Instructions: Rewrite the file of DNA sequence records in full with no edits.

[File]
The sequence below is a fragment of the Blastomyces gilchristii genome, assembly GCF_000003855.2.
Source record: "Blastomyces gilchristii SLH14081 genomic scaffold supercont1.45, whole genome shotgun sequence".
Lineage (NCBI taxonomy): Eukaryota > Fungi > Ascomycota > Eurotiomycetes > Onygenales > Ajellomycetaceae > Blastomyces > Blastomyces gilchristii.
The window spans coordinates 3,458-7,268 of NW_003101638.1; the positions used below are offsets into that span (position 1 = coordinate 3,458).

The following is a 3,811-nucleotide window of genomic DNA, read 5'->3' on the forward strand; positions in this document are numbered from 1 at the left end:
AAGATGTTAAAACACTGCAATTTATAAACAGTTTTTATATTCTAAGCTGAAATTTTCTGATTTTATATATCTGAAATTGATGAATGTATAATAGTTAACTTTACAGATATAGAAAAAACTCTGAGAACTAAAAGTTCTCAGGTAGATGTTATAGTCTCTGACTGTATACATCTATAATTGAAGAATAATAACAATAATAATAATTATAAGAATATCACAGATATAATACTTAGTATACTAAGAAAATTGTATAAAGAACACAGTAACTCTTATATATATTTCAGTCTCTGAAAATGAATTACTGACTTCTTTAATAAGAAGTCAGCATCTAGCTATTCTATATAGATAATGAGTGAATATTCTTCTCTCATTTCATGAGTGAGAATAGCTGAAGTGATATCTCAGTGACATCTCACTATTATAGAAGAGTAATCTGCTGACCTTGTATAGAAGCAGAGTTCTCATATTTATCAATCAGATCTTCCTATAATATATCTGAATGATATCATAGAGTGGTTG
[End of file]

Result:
The sequence below is a fragment of the Blastomyces gilchristii genome, assembly GCF_000003855.2.
Source record: "Blastomyces gilchristii SLH14081 genomic scaffold supercont1.45, whole genome shotgun sequence".
Lineage (NCBI taxonomy): Eukaryota > Fungi > Ascomycota > Eurotiomycetes > Onygenales > Ajellomycetaceae > Blastomyces > Blastomyces gilchristii.
The window spans coordinates 3,458-7,268 of NW_003101638.1; the positions used below are offsets into that span (position 1 = coordinate 3,458).

The following is a 3,811-nucleotide window of genomic DNA, read 5'->3' on the forward strand; positions in this document are numbered from 1 at the left end:
AAGATGTTAAAACACTGCAATTTATAAACAGTTTTTATATTCTAAGCTGAAATTTTCTGATTTTATATATCTGAAATTGATGAATGTATAATAGTTAACTTTACAGATATAGAAAAAACTCTGAGAACTAAAAGTTCTCAGGTAGATGTTATAGTCTCTGACTGTATACATCTATAATTGAAGAATAATAACAATAATAATAATTATAAGAATATCACAGATATAATACTTAGTATACTAAGAAAATTGTATAAAGAACACAGTAACTCTTATATATATTTCAGTCTCTGAAAATGAATTACTGACTTCTTTAATAAGAAGTCAGCATCTAGCTATTCTATATAGATAATGAGTGAATATTCTTCTCTCATTTCATGAGTGAGAATAGCTGAAGTGATATCTCAGTGACATCTCACTATTATAGAAGAGTAATCTGCTGACCTTGTATAGAAGCAGAGTTCTCATATTTATCAATCAGATCTTCCTATAATATATCTGAATGATATCATAGAGTGGTTG